Flag Merchants React to Confederate Flag Tipping Point

As anyone remotely interested in flags knows, this week has seen a tremendous amount of public interest in Confederate flags and their changing meanings — scrutiny and re-evaluation that has resulted in prominent retailers like Walmart and major flag manufacturers like Annin announcing they will no longer carry these flags.  (For comprehensive coverage, see Richard Gideon’s American Vexillum postings.)

Here in Portland, this led to our largest flag maker and retailer Elmer’s Flag and Banner being featured in The Oregonian.  Headlined Flag store owner wrestles with decision to remove Confederate flags, in it journalist Anna Marum interviews at some length Dave Anchel, the owner of Elmer’s about the complex tensions between serving the market as a business, representing the world of flags as a kind of public archive, and following one’s conscience as a community member and individual.

The article is well worth reading; here is an excerpt:

When Anchel bought the store in 2011, he was appalled to see it sold the Confederate flag.

“We sell that?” he remembers thinking. “Why do we sell that? That flies in the face of everything I stand for. Get it out of here.”

But slowly, Anchel came to understand that the store, which carries flags of every country in the world – as well as those from the War of 1812 and the American Revolution – was a historical archive of sorts.

“When you have a flag store you’re going to carry things you don’t like,” he said. “Because if you didn’t, you wouldn’t be true to the completeness of the collection. If you go to any flag store anywhere in the country, it’s the same dilemma.”

(As a further indication of the current public interest in flags, the article has garnered 877 comments — a level of engagement usually reserved for complaining about city government.)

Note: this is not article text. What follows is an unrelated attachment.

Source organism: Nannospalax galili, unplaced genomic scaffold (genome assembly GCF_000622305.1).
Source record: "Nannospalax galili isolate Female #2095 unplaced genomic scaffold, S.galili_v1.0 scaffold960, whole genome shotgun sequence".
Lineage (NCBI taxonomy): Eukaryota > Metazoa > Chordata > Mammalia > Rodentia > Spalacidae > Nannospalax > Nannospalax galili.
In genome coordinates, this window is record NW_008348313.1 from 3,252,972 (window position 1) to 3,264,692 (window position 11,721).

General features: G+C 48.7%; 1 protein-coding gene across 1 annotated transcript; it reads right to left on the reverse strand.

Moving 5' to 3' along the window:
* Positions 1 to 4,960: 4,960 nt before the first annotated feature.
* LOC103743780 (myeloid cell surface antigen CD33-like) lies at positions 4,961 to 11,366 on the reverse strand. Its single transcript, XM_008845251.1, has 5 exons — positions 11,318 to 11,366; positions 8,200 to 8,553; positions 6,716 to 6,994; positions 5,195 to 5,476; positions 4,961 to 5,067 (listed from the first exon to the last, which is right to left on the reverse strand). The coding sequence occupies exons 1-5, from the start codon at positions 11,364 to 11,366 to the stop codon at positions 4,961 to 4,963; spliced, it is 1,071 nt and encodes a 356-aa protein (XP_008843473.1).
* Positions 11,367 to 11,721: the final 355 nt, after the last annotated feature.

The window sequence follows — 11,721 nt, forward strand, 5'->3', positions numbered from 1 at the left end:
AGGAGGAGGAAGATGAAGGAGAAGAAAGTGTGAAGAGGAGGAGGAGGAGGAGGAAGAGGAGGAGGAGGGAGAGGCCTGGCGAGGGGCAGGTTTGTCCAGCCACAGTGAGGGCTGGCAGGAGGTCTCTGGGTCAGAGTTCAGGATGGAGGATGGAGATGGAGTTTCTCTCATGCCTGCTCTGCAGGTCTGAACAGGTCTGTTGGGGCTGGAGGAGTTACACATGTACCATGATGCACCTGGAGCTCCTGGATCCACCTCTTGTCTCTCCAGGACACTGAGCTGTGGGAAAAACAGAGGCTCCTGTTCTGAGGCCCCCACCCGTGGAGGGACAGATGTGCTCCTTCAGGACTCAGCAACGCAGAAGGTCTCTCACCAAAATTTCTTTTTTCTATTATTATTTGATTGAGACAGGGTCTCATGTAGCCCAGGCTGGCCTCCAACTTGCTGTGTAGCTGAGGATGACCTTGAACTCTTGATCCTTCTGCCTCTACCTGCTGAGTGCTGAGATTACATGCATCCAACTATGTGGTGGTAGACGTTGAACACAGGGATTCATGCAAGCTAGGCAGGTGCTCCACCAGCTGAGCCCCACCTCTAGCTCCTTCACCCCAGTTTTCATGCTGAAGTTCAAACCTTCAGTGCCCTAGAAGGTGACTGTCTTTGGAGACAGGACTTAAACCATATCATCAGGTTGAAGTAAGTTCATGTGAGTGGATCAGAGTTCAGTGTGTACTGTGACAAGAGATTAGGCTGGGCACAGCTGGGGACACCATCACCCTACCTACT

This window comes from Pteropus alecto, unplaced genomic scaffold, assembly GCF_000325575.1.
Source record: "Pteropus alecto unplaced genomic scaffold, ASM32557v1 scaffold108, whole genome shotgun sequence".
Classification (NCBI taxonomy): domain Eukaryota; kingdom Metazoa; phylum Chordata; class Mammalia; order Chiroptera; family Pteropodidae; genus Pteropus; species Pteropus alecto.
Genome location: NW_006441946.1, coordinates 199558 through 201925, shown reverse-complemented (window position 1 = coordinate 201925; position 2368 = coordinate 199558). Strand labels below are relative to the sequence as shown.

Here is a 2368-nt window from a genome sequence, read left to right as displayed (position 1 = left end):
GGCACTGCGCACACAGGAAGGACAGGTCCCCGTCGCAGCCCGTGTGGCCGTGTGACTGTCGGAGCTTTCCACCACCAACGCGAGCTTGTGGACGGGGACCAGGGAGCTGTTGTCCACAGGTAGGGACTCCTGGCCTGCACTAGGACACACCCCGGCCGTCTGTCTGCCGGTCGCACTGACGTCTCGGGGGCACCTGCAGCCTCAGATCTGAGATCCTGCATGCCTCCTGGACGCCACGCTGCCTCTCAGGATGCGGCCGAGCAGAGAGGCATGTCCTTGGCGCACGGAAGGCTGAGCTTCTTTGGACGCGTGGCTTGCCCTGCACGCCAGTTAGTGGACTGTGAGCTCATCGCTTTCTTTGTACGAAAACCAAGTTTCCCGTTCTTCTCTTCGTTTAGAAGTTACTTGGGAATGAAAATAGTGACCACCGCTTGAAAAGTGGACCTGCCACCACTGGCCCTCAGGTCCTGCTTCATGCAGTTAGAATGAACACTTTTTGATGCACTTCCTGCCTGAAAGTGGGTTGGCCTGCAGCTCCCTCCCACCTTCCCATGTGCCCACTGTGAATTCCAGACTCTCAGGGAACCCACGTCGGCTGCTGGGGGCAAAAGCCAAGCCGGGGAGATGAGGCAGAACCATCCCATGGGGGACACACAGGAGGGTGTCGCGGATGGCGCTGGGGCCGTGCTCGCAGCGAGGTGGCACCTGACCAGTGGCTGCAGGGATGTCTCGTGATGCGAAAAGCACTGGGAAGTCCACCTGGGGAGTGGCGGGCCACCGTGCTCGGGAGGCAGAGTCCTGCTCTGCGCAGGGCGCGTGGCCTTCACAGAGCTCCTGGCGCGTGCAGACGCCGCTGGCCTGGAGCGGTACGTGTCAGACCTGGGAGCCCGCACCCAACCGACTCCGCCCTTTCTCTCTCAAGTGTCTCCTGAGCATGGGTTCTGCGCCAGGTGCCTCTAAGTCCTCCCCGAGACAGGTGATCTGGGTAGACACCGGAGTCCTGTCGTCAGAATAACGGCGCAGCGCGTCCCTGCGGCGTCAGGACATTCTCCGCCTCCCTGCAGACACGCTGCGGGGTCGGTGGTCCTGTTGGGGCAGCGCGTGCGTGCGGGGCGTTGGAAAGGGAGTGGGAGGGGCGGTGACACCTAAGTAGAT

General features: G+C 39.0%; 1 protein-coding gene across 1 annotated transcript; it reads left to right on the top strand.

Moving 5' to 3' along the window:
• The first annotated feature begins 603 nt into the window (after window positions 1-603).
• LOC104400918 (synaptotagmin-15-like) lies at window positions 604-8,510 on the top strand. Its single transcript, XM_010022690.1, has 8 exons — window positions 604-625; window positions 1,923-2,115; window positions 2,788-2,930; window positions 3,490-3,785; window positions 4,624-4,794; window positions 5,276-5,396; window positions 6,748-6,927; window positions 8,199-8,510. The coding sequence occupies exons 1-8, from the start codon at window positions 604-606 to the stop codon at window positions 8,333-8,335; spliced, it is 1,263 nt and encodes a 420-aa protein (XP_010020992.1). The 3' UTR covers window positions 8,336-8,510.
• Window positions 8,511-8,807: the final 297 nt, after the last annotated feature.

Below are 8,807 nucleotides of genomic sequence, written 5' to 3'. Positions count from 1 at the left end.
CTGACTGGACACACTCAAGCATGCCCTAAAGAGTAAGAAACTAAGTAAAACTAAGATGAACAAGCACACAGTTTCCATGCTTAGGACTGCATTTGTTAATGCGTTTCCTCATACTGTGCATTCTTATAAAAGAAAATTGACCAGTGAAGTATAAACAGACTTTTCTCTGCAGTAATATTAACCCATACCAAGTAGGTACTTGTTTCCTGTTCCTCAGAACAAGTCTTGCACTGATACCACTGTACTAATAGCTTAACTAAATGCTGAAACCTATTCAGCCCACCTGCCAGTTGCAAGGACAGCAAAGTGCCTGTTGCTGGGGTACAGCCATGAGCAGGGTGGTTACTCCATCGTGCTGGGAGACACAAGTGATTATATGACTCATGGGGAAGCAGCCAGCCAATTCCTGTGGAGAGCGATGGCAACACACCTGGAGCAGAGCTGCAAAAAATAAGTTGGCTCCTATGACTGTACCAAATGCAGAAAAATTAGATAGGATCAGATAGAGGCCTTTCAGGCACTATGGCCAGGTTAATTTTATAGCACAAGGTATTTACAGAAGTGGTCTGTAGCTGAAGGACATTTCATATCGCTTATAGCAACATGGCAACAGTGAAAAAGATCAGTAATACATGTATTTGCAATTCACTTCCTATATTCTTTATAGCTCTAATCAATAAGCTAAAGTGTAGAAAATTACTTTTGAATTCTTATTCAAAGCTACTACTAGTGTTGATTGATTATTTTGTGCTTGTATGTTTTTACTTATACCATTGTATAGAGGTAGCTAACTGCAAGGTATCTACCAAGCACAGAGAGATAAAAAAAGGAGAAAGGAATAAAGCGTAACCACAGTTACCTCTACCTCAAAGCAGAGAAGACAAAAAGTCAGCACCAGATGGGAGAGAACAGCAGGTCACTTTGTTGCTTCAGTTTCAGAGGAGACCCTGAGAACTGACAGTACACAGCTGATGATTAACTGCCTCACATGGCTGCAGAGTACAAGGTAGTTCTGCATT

We look forward to hearing more from Dave at a future PFA meeting.  We are living in vexillologically interesting times!

Dave Anchel, owner of Elmer's Flag & Banner in Northeast Portland, decided to remove the Confederate flag from the shelves of his store on Northeast Broadway. He'll remove it from the company's Internet site, and keep it behind the counter of his store, where he will sell it upon request and in person. Elmer's Flag & Banner in Northeast Portland has flags from every nation in the world along with a wide variety of historical flags, including the Confederate flag. June 23, 2015 Nakamura/Staff Beth Nakamura | The Oregonian/OregonLive
From the Oregonian: “Dave Anchel, owner of Elmer’s Flag & Banner in Northeast Portland, decided to remove the Confederate flag from the shelves of his store on Northeast Broadway. He’ll remove it from the company’s Internet site, and keep it behind the counter of his store, where he will sell it upon request and in person. Elmer’s Flag & Banner in Northeast Portland has flags from every nation in the world along with a wide variety of historical flags, including the Confederate flag. June 23, 2015 ” Photo by Beth Nakamura | The Oregonian/OregonLive.
Advertisements

Author: SDM

Ethnography * Technology * Design

3 thoughts on “Flag Merchants React to Confederate Flag Tipping Point”

      1. well you could actually remove the post then and just pass the message to Ted Kaye if possible. I thought he would like to know…

Leave a Reply

Fill in your details below or click an icon to log in:

WordPress.com Logo

You are commenting using your WordPress.com account. Log Out / Change )

Twitter picture

You are commenting using your Twitter account. Log Out / Change )

Facebook photo

You are commenting using your Facebook account. Log Out / Change )

Google+ photo

You are commenting using your Google+ account. Log Out / Change )

Connecting to %s